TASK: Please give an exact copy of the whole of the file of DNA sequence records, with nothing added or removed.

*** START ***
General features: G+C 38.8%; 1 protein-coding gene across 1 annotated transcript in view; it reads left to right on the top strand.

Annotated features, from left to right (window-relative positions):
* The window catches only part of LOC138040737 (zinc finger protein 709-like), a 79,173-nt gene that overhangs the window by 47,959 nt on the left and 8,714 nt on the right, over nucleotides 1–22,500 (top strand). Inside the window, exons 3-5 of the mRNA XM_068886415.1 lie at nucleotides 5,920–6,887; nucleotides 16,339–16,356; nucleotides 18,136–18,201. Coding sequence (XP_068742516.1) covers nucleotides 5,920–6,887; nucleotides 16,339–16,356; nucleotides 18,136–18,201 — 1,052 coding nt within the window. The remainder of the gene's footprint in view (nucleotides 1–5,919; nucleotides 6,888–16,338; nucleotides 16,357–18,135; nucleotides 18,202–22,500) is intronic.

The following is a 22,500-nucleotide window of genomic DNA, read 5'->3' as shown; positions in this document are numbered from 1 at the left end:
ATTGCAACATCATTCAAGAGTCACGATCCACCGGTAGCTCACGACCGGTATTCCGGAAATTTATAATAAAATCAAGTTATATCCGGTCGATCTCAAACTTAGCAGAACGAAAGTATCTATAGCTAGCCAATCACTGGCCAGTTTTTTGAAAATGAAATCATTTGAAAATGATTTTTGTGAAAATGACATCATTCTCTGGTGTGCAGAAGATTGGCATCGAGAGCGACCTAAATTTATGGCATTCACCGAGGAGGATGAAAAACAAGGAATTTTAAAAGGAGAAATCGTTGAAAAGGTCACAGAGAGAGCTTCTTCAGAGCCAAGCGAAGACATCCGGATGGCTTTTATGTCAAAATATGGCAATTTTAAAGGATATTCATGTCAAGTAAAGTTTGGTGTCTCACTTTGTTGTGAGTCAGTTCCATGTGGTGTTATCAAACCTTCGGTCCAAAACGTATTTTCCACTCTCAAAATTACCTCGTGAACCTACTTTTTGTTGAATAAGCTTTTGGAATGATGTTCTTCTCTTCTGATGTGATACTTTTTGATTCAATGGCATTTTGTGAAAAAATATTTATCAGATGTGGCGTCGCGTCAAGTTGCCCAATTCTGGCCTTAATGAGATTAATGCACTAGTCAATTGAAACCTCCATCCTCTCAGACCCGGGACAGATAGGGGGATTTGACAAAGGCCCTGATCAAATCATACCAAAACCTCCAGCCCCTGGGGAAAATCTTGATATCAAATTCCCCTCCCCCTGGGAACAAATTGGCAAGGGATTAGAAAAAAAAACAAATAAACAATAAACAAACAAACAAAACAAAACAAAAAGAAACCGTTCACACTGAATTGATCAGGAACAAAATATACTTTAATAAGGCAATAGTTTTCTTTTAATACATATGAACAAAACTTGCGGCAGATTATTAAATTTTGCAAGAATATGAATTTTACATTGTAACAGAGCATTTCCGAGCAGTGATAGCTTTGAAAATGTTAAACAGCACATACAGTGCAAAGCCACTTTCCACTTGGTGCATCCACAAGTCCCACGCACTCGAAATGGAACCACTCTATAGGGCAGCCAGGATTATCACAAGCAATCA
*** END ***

General features: G+C 38.8%; 1 protein-coding gene across 1 annotated transcript in view; it reads left to right on the top strand.

Annotated features, from left to right (window-relative positions):
* The window catches only part of LOC138040737 (zinc finger protein 709-like), a 79,173-nt gene that overhangs the window by 47,959 nt on the left and 8,714 nt on the right, over nucleotides 1–22,500 (top strand). Inside the window, exons 3-5 of the mRNA XM_068886415.1 lie at nucleotides 5,920–6,887; nucleotides 16,339–16,356; nucleotides 18,136–18,201. Coding sequence (XP_068742516.1) covers nucleotides 5,920–6,887; nucleotides 16,339–16,356; nucleotides 18,136–18,201 — 1,052 coding nt within the window. The remainder of the gene's footprint in view (nucleotides 1–5,919; nucleotides 6,888–16,338; nucleotides 16,357–18,135; nucleotides 18,202–22,500) is intronic.

The following is a 22,500-nucleotide window of genomic DNA, read 5'->3' as shown; positions in this document are numbered from 1 at the left end:
ATTGCAACATCATTCAAGAGTCACGATCCACCGGTAGCTCACGACCGGTATTCCGGAAATTTATAATAAAATCAAGTTATATCCGGTCGATCTCAAACTTAGCAGAACGAAAGTATCTATAGCTAGCCAATCACTGGCCAGTTTTTTGAAAATGAAATCATTTGAAAATGATTTTTGTGAAAATGACATCATTCTCTGGTGTGCAGAAGATTGGCATCGAGAGCGACCTAAATTTATGGCATTCACCGAGGAGGATGAAAAACAAGGAATTTTAAAAGGAGAAATCGTTGAAAAGGTCACAGAGAGAGCTTCTTCAGAGCCAAGCGAAGACATCCGGATGGCTTTTATGTCAAAATATGGCAATTTTAAAGGATATTCATGTCAAGTAAAGTTTGGTGTCTCACTTTGTTGTGAGTCAGTTCCATGTGGTGTTATCAAACCTTCGGTCCAAAACGTATTTTCCACTCTCAAAATTACCTCGTGAACCTACTTTTTGTTGAATAAGCTTTTGGAATGATGTTCTTCTCTTCTGATGTGATACTTTTTGATTCAATGGCATTTTGTGAAAAAATATTTATCAGATGTGGCGTCGCGTCAAGTTGCCCAATTCTGGCCTTAATGAGATTAATGCACTAGTCAATTGAAACCTCCATCCTCTCAGACCCGGGACAGATAGGGGGATTTGACAAAGGCCCTGATCAAATCATACCAAAACCTCCAGCCCCTGGGGAAAATCTTGATATCAAATTCCCCTCCCCCTGGGAACAAATTGGCAAGGGATTAGAAAAAAAAACAAATAAACAATAAACAAACAAACAAAACAAAACAAAAAGAAACCGTTCACACTGAATTGATCAGGAACAAAATATACTTTAATAAGGCAATAGTTTTCTTTTAATACATATGAACAAAACTTGCGGCAGATTATTAAATTTTGCAAGAATATGAATTTTACATTGTAACAGAGCATTTCCGAGCAGTGATAGCTTTGAAAATGTTAAACAGCACATACAGTGCAAAGCCACTTTCCACTTGGTGCATCCACAAGTCCCACGCACTCGAAATGGAACCACTCTATAGGGCAGCCAGGATTATCACAAGCAATCA